Insurers decide that not all hospitals are created equal
When choosing health insurance this fall, many consumers will notice something new that’s going to affect their pocketbooks. It used to be that it didn’t matter which hospital your doctor sent you to -- you’d pay the same amount out of pocket. But some of California’s largest medical insurers are pushing new health plans that will require you to pay more to go to hospitals that insurers consider too pricey.
Blue Shield of California, for example, is marketing an option that would require members to pay 30% of their hospital bill (a co-insurance fee) instead of 20% for using a hospital not on the insurer’s preferred list. A $5,000 hospital bill, for example, would mean paying $1,500 out of pocket instead of $1,000. PacifiCare has plans that would require paying up to $400 extra for using a non-preferred facility.
Hospital tiering, as the practice is called, is part of a strategy to group hospitals on the basis of cost and use that system to determine co-payments and co-insurance. The cost for medical care, primarily for hospitals and prescription drugs, is rising rapidly and insurers are looking for ways to pass some increases to patients. Hospital tiering programs are similar to those used for insurers’ prescription drug programs, in which consumers pay more out of pocket for brand-name drugs and less for generic substitutes.
In theory, the concept of tiered pricing pressures hospitals to lower their costs to gain a spot on insurers’ “preferred” lists.
“We’re seeing an increase in hospital use,” says David Joyner, senior vice president at Blue Shield. “When we look at hospital costs for an area, we find inexplicable differences between hospitals.”
Insurers, pressed by employers to reign in premiums especially in a sluggish economy, are trying to compete for important customers by selling less costly plans. If they can do that by getting their members to foot more of the bill, it helps them attract more business. “It’s a great win-win,” says Dr. Sam Ho, PacifiCare’s chief medical officer. “The only stakeholders who lose are the worse-performing providers.”
Not exactly. What about people who live in areas where there is no low-cost hospital? What about patients whose doctors are unable to admit patients to lower-cost hospitals? Insurers say patients should talk to their physicians about changing hospitals.
What about the uninsured, who tend to go to large academic centers or teaching hospitals for services they need but can’t afford? If millions of Californians are steered to low-cost hospitals, these teaching hospitals, which tend to have higher costs, may be left with the burden of treating more of the uninsured. “The amount of uncompensated care is typically higher at an academic medical center,” says Thomas Priselac, chief executive of Cedars-Sinai Medical Center in Los Angeles, a teaching hospital. It takes more money, he says, “to educate new physicians and professionals and develop the cutting-edge research methodologies.”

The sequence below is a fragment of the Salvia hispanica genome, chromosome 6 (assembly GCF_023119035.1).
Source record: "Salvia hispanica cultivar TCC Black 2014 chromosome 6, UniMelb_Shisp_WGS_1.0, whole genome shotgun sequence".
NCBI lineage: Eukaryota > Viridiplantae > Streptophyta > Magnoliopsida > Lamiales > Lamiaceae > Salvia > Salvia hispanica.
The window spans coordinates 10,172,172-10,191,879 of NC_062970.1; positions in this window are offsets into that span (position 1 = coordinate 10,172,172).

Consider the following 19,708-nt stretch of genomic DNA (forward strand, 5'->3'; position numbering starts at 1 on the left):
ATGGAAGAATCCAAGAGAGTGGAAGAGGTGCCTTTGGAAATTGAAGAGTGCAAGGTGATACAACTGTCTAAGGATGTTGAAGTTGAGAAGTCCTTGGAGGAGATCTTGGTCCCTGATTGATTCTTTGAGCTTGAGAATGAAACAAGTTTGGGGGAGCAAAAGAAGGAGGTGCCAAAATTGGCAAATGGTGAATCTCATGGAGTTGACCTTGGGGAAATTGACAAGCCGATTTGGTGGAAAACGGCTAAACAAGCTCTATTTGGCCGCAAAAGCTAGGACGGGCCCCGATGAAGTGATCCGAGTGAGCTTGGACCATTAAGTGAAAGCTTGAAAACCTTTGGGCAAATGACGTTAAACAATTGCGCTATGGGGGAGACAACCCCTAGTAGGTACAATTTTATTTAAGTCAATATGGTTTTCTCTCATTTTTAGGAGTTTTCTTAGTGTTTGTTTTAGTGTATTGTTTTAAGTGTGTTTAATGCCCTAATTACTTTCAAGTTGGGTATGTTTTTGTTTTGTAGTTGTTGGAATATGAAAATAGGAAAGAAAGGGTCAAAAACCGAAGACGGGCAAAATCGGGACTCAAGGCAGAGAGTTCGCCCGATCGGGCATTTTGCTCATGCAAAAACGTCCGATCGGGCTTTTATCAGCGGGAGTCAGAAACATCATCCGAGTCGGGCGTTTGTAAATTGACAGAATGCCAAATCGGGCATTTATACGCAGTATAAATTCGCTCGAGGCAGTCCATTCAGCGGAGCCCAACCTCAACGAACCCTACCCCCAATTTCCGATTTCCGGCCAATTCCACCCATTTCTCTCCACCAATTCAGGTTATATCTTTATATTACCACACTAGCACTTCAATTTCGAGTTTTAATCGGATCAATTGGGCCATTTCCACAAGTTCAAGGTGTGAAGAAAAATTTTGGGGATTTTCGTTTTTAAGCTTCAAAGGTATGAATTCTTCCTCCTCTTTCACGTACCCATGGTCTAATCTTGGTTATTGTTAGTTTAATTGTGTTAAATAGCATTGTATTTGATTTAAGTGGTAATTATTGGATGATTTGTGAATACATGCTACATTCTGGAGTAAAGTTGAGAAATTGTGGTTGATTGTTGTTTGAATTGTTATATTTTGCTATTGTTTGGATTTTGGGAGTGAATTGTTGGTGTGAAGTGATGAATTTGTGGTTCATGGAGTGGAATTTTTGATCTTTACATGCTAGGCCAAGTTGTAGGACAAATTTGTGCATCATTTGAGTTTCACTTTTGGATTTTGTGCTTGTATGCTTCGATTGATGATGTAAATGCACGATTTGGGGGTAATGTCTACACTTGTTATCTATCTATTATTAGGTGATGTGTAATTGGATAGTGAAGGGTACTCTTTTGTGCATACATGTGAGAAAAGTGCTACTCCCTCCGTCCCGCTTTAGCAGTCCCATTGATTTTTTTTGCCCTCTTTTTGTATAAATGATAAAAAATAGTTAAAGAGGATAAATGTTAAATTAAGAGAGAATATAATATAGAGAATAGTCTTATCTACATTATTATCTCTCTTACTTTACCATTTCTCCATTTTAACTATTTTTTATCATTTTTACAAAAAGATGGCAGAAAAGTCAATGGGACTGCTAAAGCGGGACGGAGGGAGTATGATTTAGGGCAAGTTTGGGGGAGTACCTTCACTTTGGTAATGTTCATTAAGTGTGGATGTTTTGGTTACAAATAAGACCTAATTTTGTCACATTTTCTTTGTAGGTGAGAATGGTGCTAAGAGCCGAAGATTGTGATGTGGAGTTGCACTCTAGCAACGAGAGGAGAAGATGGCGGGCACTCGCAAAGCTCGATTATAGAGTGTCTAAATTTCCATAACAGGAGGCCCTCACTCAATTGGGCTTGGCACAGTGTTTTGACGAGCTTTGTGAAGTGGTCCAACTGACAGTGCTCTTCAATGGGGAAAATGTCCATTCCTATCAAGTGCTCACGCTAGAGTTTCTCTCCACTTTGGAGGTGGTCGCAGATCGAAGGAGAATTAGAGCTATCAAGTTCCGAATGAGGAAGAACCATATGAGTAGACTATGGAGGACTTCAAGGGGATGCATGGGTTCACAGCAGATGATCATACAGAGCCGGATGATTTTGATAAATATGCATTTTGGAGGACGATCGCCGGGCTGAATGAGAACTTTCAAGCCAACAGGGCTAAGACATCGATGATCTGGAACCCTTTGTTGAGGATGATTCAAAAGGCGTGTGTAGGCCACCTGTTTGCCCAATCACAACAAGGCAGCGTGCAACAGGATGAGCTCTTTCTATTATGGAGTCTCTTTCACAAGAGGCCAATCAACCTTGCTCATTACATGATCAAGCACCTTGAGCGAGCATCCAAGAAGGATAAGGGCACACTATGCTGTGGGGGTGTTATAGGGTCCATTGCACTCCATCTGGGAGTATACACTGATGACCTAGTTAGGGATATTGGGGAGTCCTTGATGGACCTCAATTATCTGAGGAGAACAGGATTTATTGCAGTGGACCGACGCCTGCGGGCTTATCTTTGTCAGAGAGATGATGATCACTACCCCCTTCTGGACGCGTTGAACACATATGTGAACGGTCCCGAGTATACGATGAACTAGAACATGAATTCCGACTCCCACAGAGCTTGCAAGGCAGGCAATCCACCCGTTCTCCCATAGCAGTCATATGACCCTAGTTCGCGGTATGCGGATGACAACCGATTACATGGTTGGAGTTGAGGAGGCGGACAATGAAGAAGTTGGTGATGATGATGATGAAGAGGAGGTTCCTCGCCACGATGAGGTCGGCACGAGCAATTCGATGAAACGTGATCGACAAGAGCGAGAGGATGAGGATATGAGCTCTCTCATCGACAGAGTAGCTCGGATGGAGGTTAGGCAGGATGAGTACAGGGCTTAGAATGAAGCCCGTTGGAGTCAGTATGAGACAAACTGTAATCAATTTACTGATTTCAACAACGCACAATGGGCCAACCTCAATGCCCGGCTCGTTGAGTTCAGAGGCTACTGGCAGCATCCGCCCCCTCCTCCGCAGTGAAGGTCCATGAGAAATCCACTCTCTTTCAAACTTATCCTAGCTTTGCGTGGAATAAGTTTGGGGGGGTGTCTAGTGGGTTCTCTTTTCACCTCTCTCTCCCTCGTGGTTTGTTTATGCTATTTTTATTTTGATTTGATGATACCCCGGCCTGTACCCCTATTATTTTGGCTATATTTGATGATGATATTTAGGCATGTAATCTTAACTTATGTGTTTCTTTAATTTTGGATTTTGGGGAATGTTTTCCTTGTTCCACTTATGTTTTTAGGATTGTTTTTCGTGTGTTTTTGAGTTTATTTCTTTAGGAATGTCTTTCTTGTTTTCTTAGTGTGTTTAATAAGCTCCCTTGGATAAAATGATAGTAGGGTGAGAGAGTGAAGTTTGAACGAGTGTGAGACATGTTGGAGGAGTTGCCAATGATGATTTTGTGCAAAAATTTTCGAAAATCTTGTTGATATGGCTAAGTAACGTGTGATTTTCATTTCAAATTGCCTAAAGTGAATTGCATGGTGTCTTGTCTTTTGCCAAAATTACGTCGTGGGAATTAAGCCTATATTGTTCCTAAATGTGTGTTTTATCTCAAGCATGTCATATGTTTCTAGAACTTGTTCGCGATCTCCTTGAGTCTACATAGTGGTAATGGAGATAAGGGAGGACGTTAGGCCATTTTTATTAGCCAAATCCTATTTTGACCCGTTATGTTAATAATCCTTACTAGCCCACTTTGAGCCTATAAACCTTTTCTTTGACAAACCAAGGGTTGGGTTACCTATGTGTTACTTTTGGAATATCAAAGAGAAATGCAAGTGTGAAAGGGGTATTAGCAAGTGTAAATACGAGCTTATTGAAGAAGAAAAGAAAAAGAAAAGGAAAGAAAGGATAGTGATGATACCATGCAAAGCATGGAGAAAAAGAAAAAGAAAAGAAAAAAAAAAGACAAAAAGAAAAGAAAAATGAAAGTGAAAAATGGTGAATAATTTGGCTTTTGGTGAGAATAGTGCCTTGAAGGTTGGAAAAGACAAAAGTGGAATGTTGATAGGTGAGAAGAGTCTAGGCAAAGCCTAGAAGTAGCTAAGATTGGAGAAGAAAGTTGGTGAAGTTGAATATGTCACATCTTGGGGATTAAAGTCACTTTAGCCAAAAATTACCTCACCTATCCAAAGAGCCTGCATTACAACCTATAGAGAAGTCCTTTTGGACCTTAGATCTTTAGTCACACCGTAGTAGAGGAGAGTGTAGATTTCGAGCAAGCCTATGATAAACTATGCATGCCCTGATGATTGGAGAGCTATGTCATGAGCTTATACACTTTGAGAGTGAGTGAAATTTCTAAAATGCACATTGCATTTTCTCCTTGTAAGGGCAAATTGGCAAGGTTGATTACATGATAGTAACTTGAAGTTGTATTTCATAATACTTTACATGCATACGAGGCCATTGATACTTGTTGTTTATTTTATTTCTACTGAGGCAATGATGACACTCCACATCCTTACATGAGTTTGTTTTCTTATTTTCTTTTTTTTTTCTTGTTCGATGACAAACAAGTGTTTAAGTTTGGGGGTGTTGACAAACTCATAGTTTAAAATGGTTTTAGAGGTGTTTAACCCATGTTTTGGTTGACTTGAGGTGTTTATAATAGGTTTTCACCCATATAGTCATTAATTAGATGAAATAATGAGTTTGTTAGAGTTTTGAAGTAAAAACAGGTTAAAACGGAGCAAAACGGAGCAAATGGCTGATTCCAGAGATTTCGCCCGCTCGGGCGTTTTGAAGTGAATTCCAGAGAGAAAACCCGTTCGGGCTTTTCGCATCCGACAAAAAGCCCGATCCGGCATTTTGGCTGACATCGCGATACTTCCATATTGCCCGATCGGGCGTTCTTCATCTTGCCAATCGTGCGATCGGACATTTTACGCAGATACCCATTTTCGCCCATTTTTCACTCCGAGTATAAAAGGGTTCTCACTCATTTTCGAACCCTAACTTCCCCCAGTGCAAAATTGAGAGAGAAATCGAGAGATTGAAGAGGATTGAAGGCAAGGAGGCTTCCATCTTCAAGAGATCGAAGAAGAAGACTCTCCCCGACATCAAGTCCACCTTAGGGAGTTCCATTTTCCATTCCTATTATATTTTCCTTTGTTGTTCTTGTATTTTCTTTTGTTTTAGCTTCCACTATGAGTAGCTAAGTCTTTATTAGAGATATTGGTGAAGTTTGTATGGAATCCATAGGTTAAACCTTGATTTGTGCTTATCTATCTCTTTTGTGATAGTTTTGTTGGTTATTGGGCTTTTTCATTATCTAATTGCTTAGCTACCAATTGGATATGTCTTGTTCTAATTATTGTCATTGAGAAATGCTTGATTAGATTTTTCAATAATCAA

Some insurers are beginning to study the relationship between a hospital’s cost and the quality of medical care it provides. For the average patient, though, this information is difficult to sort through and compare. Each insurer has its own method of combining data on cost and quality. With each carrier going its own way, confusion results.
Research shows that people tend to distrust information if there are conflicting sources, says Judith Hibbard, a health policy professor at the University of Oregon and an expert in consumer information needs.
As a patient, I want to know the chances of coming out of a hospital alive. Working at the not-for-profit Institute for Healthcare Improvement in Boston, Brian Jarman, a British researcher, has ranked the 6,200 hospitals in the U.S. using Medicare death rates and cost data for about 20 million cases. He has made hundreds of adjustments to the data to arrive at an apples-to-apples comparison.
“Death rates,” says Jarman, “are the only reliable measure of quality. I don’t know of any that are better.” Jarman’s data show no relationship between the cost of care and mortality rates. “If you were to choose a hospital with a very high cost, that hospital could have a high or a low death rate,” he says. California hospitals, Jarman adds, have very high costs, but score as a whole about average for mortality rates.
If I need gallbladder surgery and know that a particular hospital in Los Angeles had the best mortality rates, as determined by a credible source, I might decide that paying the extra price to go there was worth it.
However, the information about quality medical care available to Californians is spotty and published by different groups with their own goals and interests. Insurers are encouraging patients to choose hospitals based on price, when they should be directing them to hospitals with high quality medical care, based on reliable data that can be easily understood by consumers. Financial incentives may serve the goals of managed care firms and employers, but they are doing little to get patients to hospitals giving the best care.
Trudy Lieberman can be reached by e-mail at firstname.lastname@example.org.